Plan sponsors want their employees to achieve financial wellness and retirement security and, in recent years, have taken more steps to help them do that.
Sponsors of large plans, with more than $250 million in assets, are the innovators in this space, placing a greater importance on helping employees achieve outcome-related goals and by offering tools like automatic enrollment and automatic escalation.
In a national survey of plan sponsors, J.P. Morgan Asset Management found that although large plans have prioritized financial goals, smaller plan sponsors have a long way to go.
In January, the company polled 750 U.S. corporate plan sponsors. The majority, 75%, believe that helping employees attain a financially secure retirement is highly important, and 74% also believe that helping employees with their overall financial wellness is a priority.
J.P. Morgan conducted a similar survey in 2013. The financial wellness goal has gone up 16 percentage points since then.
Yet, traditional goals, such as retaining quality employees and demonstrating a level of caring for them, still rank well above helping employees to achieve outcome-related goals like financial security or the ability to retire at their targeted retirement age, the report found.
The survey also found that criteria used to measure outcome-related goals are not viewed as a top priority.
For example, the percentage of participants with account balances on track to replace 80% of final salary in retirement, while definitely growing in importance, is currently ranked last among a variety of plan success criteria.
To help employees reach their targeted age of retirement with enough money to replace at least 80% of their current salary, plan sponsors must structure their plans to encourage participation, clarify and reinforce the level of savings each participant will need for a secure retirement and encourage them to save toward that goal, and enable participants to invest wisely at each stage of their working lives, the report said.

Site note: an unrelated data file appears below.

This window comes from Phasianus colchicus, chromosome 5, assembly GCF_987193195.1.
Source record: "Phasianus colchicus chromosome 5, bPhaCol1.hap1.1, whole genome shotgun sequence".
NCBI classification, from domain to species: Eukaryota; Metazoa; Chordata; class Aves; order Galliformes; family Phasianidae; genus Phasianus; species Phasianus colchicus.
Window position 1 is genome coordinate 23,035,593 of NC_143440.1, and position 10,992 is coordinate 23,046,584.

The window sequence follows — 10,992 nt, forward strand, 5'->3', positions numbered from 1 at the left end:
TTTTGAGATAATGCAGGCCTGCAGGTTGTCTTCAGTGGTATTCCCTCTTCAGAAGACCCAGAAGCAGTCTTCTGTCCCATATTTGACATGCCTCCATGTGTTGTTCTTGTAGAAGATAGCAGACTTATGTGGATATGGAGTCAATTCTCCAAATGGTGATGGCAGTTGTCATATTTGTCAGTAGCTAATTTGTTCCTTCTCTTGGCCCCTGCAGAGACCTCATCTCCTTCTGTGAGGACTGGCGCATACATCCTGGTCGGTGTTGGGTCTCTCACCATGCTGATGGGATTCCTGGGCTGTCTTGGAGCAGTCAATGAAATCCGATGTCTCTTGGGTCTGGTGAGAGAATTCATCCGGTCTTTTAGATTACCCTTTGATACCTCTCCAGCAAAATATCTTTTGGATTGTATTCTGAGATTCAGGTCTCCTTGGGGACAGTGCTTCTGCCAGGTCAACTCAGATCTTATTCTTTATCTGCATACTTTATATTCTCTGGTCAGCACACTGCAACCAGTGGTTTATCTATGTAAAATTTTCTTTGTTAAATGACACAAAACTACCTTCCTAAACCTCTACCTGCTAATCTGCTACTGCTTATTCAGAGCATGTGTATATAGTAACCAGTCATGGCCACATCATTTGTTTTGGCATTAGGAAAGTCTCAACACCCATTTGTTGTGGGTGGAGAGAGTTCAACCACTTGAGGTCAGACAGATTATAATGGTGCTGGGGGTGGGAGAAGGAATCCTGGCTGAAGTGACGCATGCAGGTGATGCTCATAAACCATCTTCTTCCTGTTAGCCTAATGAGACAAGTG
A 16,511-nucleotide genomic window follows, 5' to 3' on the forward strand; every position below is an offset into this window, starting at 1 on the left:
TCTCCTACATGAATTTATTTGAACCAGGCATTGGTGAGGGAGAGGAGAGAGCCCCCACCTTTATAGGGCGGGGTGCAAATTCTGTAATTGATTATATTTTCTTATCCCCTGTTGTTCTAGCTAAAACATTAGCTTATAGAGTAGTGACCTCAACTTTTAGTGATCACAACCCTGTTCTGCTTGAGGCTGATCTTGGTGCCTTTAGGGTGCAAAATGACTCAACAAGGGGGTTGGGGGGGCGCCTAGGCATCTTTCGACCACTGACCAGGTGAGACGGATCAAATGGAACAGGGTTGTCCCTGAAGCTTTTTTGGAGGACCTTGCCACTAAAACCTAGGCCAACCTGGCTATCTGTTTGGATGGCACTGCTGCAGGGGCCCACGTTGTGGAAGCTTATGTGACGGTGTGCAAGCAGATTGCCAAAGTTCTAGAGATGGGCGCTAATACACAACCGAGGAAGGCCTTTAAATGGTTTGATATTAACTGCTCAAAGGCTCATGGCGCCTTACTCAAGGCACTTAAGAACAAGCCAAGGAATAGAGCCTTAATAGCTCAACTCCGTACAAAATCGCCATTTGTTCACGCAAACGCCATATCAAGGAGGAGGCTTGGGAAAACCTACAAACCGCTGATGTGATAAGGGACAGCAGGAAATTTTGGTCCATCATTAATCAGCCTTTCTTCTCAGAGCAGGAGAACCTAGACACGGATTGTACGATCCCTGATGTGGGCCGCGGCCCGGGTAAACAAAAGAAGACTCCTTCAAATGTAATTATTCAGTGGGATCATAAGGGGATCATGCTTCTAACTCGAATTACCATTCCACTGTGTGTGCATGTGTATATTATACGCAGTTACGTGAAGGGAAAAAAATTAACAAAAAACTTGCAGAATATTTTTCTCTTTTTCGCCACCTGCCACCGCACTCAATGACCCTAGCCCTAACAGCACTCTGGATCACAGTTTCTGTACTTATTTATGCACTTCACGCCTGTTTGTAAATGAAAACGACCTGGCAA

The survey found that more than 60% of large plans and 45% of all plans include automatic enrollment options to drive up plan participation, and nearly one-half of large plans and one-third of all plans automatically increase contributions each year to help participants save more over time.
Target-date funds, which are managed accounts that balance a persons retirement portfolio as they get closer to retirement, have risen in popularity, with 70% of large plans and nearly 50% of all plans using TDFs as their qualified default investment alternative.
Re-enrollment, or the practice of offering automatic plan features to current employees who opted not to participate in the plan previously, has only been adopted by 7% of plans. But more than half of those surveyed had examined the benefits of a one-time re-enrollment of all participants (whether or not they chose to implement), up from 39% in 2013, the report found.
Corporations also are becoming better communicators, taking more of a targeted or personalized approach to helping employees understand how much they need to save for retirement, according to J.P. Morgan.
There are a few factors holding plan sponsors back from offering many of the tools that have been shown to increase retirement plan participation and better retirement outcomes, including a philosophy that favors having participants make their own decisions vs. proactively placing them on a strong saving and investing path, the report said.
Theres also a fear that employees will push back against automatic features, a fear that J.P. Morgan believes is overstated.
Paula Aven Gladych is a freelance writer based in Denver.
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